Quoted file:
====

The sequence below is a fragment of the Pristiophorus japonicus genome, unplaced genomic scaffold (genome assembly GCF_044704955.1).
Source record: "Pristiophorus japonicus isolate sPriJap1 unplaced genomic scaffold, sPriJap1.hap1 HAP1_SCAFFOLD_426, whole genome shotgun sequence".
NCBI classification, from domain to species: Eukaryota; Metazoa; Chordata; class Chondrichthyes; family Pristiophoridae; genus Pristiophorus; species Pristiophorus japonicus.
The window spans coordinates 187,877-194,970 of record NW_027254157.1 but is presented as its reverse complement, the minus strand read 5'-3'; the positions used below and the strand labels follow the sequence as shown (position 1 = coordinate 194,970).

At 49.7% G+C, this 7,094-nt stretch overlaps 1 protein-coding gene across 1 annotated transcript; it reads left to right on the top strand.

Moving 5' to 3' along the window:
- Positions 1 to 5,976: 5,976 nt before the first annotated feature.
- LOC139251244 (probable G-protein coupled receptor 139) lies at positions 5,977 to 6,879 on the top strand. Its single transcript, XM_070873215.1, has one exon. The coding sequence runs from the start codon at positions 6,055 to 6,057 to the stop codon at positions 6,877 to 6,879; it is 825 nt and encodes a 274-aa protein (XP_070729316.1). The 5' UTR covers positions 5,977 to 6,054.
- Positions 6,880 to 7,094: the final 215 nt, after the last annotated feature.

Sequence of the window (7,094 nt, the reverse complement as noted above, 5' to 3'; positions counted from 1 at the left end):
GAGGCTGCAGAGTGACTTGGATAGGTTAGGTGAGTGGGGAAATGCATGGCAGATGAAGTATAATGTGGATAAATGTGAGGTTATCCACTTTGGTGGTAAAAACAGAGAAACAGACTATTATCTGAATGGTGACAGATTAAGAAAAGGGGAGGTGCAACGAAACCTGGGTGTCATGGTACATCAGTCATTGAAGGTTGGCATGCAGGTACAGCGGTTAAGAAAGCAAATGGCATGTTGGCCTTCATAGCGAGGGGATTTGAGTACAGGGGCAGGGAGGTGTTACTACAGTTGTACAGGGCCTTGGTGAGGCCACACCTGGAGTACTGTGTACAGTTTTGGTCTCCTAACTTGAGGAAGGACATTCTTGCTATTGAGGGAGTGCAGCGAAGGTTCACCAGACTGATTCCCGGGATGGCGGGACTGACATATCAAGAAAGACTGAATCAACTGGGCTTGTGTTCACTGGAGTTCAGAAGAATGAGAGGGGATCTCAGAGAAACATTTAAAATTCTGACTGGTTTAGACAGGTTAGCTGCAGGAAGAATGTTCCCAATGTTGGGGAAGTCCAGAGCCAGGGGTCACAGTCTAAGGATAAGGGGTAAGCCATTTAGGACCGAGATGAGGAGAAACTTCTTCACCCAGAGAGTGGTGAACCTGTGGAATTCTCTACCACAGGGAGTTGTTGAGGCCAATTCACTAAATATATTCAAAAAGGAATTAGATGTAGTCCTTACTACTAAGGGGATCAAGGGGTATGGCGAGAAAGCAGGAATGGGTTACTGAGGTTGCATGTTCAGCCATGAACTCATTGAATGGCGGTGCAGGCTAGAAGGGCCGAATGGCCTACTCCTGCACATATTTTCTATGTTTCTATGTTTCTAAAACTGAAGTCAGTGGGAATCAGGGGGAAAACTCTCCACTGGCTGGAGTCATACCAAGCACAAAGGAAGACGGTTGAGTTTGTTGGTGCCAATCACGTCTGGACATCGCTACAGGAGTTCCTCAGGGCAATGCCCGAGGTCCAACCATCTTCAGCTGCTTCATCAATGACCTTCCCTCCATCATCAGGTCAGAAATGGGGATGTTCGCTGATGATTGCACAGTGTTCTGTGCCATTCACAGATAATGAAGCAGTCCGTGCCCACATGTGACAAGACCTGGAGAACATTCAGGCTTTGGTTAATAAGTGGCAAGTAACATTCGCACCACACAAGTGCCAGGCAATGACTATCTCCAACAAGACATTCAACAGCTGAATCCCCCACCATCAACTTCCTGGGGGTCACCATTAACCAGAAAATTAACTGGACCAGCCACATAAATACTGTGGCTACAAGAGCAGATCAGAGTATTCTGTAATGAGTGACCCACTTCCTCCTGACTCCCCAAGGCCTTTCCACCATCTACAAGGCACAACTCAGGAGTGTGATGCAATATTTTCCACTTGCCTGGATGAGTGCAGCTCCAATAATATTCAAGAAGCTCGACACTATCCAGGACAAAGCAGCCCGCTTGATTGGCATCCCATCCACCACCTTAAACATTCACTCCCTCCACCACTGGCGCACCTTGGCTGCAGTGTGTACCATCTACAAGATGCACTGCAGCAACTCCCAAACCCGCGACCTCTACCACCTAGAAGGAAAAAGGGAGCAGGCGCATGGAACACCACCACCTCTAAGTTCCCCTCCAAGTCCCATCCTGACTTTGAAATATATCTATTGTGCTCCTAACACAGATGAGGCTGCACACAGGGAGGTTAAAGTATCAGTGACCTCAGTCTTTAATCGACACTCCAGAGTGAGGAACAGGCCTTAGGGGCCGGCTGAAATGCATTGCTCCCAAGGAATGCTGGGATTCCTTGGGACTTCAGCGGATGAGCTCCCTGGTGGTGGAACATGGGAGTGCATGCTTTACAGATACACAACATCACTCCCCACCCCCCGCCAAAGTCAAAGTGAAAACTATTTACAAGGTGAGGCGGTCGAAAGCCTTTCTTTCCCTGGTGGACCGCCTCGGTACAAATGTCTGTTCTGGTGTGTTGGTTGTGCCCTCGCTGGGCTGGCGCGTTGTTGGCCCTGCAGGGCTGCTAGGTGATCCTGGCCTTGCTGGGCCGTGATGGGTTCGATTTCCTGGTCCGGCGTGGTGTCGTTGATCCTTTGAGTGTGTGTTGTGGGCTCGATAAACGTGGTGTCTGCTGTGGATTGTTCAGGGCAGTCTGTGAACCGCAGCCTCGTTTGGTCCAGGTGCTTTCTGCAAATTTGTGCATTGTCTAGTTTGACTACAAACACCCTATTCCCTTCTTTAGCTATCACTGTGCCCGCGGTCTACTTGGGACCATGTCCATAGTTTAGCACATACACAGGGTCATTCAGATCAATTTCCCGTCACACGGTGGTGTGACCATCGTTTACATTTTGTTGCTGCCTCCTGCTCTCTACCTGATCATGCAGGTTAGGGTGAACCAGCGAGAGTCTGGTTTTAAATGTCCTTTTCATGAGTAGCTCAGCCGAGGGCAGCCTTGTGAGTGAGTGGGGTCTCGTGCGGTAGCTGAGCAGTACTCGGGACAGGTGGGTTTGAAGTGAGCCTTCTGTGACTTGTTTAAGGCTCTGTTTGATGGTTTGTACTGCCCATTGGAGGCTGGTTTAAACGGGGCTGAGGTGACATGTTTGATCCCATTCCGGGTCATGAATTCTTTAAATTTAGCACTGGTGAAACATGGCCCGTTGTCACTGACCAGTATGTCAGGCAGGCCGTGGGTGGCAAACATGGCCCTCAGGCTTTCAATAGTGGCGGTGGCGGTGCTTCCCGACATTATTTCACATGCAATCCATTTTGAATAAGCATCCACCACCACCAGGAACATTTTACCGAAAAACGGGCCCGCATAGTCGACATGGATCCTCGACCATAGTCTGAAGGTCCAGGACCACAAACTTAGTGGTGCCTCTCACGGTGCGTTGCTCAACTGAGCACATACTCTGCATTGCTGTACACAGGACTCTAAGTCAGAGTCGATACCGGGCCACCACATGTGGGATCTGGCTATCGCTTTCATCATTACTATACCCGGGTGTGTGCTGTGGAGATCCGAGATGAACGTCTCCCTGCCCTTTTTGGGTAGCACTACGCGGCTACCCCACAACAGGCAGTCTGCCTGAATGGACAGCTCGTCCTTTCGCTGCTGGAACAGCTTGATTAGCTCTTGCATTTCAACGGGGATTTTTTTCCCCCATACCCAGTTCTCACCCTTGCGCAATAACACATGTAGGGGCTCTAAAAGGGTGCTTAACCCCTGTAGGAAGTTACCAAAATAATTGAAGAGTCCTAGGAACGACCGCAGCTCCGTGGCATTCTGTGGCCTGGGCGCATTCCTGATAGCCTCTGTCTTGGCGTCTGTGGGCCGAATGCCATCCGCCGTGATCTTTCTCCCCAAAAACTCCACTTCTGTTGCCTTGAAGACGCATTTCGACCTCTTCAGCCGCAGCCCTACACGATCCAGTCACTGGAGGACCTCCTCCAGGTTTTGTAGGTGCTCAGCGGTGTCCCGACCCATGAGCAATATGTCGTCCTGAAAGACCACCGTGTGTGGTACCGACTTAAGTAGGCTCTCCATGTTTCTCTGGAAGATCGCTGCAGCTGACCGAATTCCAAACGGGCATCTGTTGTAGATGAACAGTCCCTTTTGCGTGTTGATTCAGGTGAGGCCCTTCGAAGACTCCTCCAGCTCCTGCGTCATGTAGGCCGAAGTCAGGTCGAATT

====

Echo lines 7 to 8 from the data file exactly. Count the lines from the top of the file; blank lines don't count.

- Positions 1 to 5,976: 5,976 nt before the first annotated feature.
- LOC139251244 (probable G-protein coupled receptor 139) lies at positions 5,977 to 6,879 on the top strand. Its single transcript, XM_070873215.1, has one exon. The coding sequence runs from the start codon at positions 6,055 to 6,057 to the stop codon at positions 6,877 to 6,879; it is 825 nt and encodes a 274-aa protein (XP_070729316.1). The 5' UTR covers positions 5,977 to 6,054.